How much more is instruction seemingly normative if a woman or non-ordained man is teaching the Bible or confession related material? Do such teachers come with a disclaimer — what you are about to hear is just one person’s opinion? If advertised that way, what church members would come (if not for having to find a place to wait while children are in Sunday school)? And if Sunday school is just a place for Christians to opine, is that a good way to prepare for worship (if services follow Sunday school)? Can I really get another member’s objectionable opinions out of my head simply because the pastor invokes God’s presence?

So the issue isn’t one of office, ordination, or even the history of Sunday school as an institution. The issue is the content of the instruction. If that content includes material that comes from the church’s standards — Bible and confession — then the setting involves some version of binding address. At that point, a session will likely want the teaching to reflect the norms of the communion. And at that point we are in the ballpark of having officers who have been vetted and approved for teaching up front behind the podium for — wait for it — Sunday school.

Among the Reasons Not to Go to Together for the Gospel

These stand out:

Don’t lollygag when it’s time to eat. 8,000 people are all trying to eat at the same time. Be decisive. Pick a place and go. You snooze, you lose. May his grace be with you.

Herds to eat.

Don’t go to the bathroom at the Yum Center. You are going to want to go in your hotel or restaurant. Again, 8,000 people in one building. May his grace be with you.

Herds to pee.

Don’t skip the singing. Don’t be that guy. If you are prone to skipping the singing for the sermons, reconfigure your theology of worship and preaching.

Herd piety.

The Lord’s Day is a wonderful practice.

When Easter Wasn’t

Now that Christians are polishing off the chocolate cross remains and stripping lilies arrangements of their liturgical ribbons for weekday household decor, they may want to remember how recent the Protestant observance of Easter is. Eric Leigh Schmidt’s Consumer Rites helps:

Easter, even more than Christmas, remained under a Puritan and evangelical cloud in the antebellum United States. Though various denominations preserved the holiday — most prominently Episcopalians, Roman Catholics, Lutherans, and Moravians — their celebrations were, until the middle of the century, local, parochial, and disparate. The festival only became a nearly ubiquitous cultural event in the decades after 1860 as low-church Protestant resistance or indifference gave way to approbation and as Episcopalian, Roman Catholic, and new-immigrant observances became ever more prominent. Middle-class Victorians, as fascinated as ever with the romantic recovery of fading holiday traditions and the cultivation of new home-centered festivities, discovered lush possibilities in this spring rite. . . .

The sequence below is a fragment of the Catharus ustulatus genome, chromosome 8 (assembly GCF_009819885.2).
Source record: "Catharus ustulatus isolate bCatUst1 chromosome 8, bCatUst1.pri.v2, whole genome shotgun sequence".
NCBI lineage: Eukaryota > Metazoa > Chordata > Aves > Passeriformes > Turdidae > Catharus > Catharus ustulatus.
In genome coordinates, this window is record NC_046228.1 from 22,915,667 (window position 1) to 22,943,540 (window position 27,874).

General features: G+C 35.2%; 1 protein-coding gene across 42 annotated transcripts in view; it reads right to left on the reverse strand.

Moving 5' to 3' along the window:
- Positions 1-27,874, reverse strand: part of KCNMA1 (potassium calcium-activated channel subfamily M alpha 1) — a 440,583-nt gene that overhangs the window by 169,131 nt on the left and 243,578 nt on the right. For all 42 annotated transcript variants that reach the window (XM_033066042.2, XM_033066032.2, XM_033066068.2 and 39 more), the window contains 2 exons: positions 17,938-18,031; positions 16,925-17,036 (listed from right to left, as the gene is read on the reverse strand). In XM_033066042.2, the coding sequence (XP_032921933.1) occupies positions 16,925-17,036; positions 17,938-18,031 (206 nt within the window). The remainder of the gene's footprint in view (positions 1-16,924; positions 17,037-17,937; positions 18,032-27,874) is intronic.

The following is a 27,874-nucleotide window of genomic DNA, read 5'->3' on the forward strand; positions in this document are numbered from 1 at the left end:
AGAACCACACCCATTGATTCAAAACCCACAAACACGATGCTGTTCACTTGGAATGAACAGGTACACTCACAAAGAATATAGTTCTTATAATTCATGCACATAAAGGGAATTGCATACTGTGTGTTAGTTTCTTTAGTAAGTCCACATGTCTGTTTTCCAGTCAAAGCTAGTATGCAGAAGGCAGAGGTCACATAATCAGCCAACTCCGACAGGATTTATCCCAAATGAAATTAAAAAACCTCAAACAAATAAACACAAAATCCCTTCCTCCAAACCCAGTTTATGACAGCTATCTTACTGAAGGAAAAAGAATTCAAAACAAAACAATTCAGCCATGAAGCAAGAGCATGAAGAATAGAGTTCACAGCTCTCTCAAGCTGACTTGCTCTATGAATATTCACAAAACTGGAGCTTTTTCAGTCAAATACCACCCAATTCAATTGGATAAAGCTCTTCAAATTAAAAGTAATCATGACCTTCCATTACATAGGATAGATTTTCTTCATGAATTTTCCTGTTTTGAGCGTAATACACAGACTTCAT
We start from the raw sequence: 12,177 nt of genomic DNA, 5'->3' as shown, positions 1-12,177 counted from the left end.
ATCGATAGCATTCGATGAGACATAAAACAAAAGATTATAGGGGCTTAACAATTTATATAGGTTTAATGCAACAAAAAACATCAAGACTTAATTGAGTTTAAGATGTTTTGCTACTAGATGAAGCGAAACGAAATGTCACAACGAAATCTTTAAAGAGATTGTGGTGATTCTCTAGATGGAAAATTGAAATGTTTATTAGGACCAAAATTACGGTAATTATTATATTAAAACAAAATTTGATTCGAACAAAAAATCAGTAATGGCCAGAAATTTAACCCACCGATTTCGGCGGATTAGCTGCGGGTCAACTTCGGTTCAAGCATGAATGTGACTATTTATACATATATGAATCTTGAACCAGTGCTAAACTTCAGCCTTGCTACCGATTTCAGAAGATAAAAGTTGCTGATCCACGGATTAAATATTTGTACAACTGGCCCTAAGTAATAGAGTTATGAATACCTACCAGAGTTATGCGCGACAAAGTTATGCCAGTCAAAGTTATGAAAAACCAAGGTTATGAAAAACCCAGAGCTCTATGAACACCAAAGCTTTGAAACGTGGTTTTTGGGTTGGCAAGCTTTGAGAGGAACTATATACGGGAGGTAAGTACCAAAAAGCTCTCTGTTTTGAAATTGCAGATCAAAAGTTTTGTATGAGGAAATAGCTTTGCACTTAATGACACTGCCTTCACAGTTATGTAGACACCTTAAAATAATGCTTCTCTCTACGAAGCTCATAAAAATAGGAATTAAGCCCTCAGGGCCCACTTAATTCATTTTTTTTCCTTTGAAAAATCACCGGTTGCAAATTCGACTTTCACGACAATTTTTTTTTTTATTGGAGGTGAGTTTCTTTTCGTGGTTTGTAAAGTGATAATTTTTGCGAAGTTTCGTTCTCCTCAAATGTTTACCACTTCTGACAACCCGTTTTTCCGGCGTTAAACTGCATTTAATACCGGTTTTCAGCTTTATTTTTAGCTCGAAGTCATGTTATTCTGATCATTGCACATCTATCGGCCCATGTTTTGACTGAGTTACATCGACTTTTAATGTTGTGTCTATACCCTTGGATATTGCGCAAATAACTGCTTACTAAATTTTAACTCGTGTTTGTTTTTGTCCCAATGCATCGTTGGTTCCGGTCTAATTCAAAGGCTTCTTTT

In an article on Easter published in 1863, Harper’s New Monthly Magazine suggested the growing embrace of the feast in American culture. “It is one of the obvious marks of our American religion,” the article related, “that we are noticing more habitually and affectionately the ancient days and seasons of the Christian Church.” Easter, following Christmas’s rising popularity, showed “unmistakable signs that it is fast gaining upon the religious affection and public regard of our people.” “We have carefully noted the gradual increase of observance of the day,” the journal continued, “and can remember when it was a somewhat memorable thing for a minister, not Catholic or Episcopal, to preach an Easter sermon.” What the magazine found most revealing of “this new love for Easter,” however, was the increasing use of elaborate floral decorations for the festival. “Easter flowers are making their way into church of all persuasions,” the magazine applauded. “One of our chief Presbyterian churches near by decked its communion-table and pulpit with flowers for the third time this Easter season.” . . .

In lauding Easter flowers, the Harper’s piece was celebrating the expanding art of church decoration. As a liturgical movement, this art bloomed in England and the United States in the middle decades of the nineteenth century. An outgrowth of the ritualist or Catholic turn within Anglican and Episcopalian circles, the new forms of church decoration meshed with the Gothic revival in Victorian church architecture and ornament. (195, 196)

It took another thirty years for candy makers to catch up with the spirit of the times: “In the 1880s and 1890s the material forms of the modern Easter — chocolate rabbits, mass-produced eggs, greeting cards, baskets, toy chicks, and the like — settled snugly into place as fixtures of the holiday” (234)